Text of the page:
Monday, October 03, 2011

Dreamy Beds

As I was reading my copy of Architectural Digest Designers' Own Homes, it struck me that a third of the thirty designers profiled slept in fabric shrouded beds. Some, like Leonard Stanley and Lee Radziwill, had more formal canopies and bed curtains, while others went for simple panels hung at each bed post. And one designer- Michael Taylor- had a rather grandiose 17th c. Spanish gilded bed hung with voluminous curtains. (You can see it above.)

The book was published in 1984, and perhaps poster and canopy beds were in vogue at that time. What I find interesting is that this type of bed found favor amongst both the devotees of traditional design as well as those who worked in a more contemporary idiom. Even Albert Hadley got into the act with his version, one that was simply dressed so as not to obscure the beauty of his antique bed.

Designer Leonard Stanley's bed was draped in antique velvet bed hangings.

Lee Radziwill's early 19th c. English four-poster bed appears to have been decorated with a printed glazed cotton fabric.

The bed of designers Loyd Ray Taylor and Charles Paxton Gremillion, Jr. was a blend of tailored, masculine bed draperies and frilly bed linen.

As one might expect, Sally Sirkin Lewis took a more modern approach to her bed, wrapping each poster with contemporary brown bed curtains.

Albert Hadley allowed his late 18thc. English lacquered bed to be the star of the show by crowning it with a very simple canopy.

A rather elaborately outfitted canopy bed, this one in the home of the late designer Rubén de Saavedra.

Diane Burn's lit à la polonaise was draped in two hundred yards of gauze.

Joseph Braswell's tranquil bed was simple and luxurious: neutral colored panels gathered at each corner. The headboard wall was covered in mirror.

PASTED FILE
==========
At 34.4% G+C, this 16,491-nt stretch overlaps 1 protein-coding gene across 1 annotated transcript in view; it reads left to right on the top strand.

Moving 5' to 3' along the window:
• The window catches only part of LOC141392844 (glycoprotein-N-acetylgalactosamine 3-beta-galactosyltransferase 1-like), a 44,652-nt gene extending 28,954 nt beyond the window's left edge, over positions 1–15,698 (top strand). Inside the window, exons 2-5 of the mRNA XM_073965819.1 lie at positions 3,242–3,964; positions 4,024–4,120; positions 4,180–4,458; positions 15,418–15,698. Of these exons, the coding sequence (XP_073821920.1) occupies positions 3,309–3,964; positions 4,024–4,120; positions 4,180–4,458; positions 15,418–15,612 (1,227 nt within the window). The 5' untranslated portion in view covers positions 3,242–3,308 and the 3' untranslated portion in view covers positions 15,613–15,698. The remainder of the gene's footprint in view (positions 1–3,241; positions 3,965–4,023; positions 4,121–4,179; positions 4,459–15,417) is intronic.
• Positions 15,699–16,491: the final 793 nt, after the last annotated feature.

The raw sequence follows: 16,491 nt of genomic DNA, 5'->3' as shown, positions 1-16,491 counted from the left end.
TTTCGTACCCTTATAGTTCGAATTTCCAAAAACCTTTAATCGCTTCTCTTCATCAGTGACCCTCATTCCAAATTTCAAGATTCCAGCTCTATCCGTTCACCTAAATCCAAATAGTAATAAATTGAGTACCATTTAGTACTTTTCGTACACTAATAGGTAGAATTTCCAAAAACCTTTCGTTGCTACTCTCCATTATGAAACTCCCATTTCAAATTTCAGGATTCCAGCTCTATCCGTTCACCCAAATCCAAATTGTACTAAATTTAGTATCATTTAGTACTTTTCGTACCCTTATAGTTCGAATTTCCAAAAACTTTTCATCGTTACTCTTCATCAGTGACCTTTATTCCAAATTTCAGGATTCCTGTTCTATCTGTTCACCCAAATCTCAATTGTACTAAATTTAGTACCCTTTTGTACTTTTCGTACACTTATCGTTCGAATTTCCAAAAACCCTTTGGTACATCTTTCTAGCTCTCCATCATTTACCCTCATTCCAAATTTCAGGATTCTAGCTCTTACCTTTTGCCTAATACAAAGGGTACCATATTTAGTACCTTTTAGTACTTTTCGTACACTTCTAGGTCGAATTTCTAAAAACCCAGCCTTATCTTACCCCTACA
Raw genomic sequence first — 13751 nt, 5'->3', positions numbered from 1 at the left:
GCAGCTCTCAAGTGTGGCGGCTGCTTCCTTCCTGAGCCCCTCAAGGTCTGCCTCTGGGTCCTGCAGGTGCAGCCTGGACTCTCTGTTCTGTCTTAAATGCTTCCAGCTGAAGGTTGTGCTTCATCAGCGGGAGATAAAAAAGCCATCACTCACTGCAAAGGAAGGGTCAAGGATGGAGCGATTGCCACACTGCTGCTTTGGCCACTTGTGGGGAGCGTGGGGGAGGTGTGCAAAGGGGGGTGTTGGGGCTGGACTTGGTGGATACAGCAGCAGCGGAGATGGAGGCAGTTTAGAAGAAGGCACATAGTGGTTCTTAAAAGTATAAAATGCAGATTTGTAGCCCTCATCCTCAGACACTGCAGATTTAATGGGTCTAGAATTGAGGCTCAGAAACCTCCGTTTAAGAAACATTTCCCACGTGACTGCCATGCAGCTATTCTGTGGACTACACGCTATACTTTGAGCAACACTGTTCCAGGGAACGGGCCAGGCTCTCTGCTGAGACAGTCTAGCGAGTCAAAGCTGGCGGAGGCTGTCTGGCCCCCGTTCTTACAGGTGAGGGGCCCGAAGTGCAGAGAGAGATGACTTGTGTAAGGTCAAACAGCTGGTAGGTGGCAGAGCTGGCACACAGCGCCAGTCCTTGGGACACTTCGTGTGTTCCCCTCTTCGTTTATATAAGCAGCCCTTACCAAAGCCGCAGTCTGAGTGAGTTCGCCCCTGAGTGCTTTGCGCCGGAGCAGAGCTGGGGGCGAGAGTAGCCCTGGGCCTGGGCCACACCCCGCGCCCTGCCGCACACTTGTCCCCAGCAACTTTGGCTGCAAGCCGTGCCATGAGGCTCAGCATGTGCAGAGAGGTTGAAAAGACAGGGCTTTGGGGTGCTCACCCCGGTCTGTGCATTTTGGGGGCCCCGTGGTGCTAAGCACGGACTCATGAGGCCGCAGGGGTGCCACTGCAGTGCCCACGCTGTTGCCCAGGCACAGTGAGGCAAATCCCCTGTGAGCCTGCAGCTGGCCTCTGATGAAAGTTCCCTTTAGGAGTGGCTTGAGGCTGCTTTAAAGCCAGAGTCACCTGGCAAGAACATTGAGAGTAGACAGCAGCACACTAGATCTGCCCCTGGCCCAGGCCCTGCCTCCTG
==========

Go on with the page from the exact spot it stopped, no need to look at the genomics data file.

The late Kalef Alaton chose tailored draperies for the corners of his headboard only.

All images from Architectural Digest Designers' Own Homes.


  1. I understand the visual effects these designers are after, but I personally do not share this taste. I live in Taiwan and have to use a mosquito net, and I find the proximity of all that fabric, however gauzy, to be unpleasant and claustrophobic.

    That issue aside, my favorite room here has to be the Hadley. It is elegant and classical.
    --Road to Parnassus

  2. Parnassus, I wouldn't want one in my bedroom either. I agree, it's too claustrophobic. I can't even imagine what it must be like to sleep surrounded by a mosquito net!

  3. Clients in Highland Park, Dallas, had bought a pair of Baroque columns and wanted me to design a duplicate of Michael Taylor's bed. Although memory ranks it as a success, I'll have to dig out photos and post them to let the readers judge!

  4. Jennifer I love Sally Sirkin's look and the way she wrapped the posts, very unique!


    Art by Karena

  5. Hi again,

    Yes, it is pretty horrible to use a mosquito net, but in answer to your question, it is better then being surrounded by mosquitoes!--RtP

  6. I have a "thing" for antique beds, including canopy beds==I seem to collect them....right now I have four antique (in caps) daybeds. I can't help myself-definitely an addiction, Albert Hadley's bed is definitely the best of the bunch. Thanks. Mary

  7. I agree with Peak about the claustrophobia angle~
    these beds look marvelous but could feel terribly
    oppressive in the summer months despite air conditioning. Recently I found myself encouraging
    a client to remove the hangings from an old four poster
    bed. It now stands on its own and contributes sufficient
    verticality to what is a tall ceilinged room. It's interesting to observe these changes in our perceptions
    of styles. Whether it represents fickleness or merely the
    desire to simplify, I can't say, but it's a subject worth

  8. Oh how funny, my honey and I just had a talk about whether to install (in our new apartment) my ciel de lit or the Balinese 4 poster style cotton mosquito net. Isn't it interesting how we all perceive space differently? We have had the 4 poster in other homes and it seemed so protective, so intimate. Just goes to show!

  9. I like the idea of bed curtains, that one could draw closed in a drafty january night. But I always think about the cleaning issues too...

  10. Balsamfir- So true. It seems like they could end up being dust-catchers.

  11. Provence- I'm shooting my mouth off about how it might feel claustrophobic, and yet I have no proof as I have never slept beneath a canopy before! So, perhaps I should reserve judgement ;)

  12. Anonymous12:54 AM

    Luv luv Albert Hadley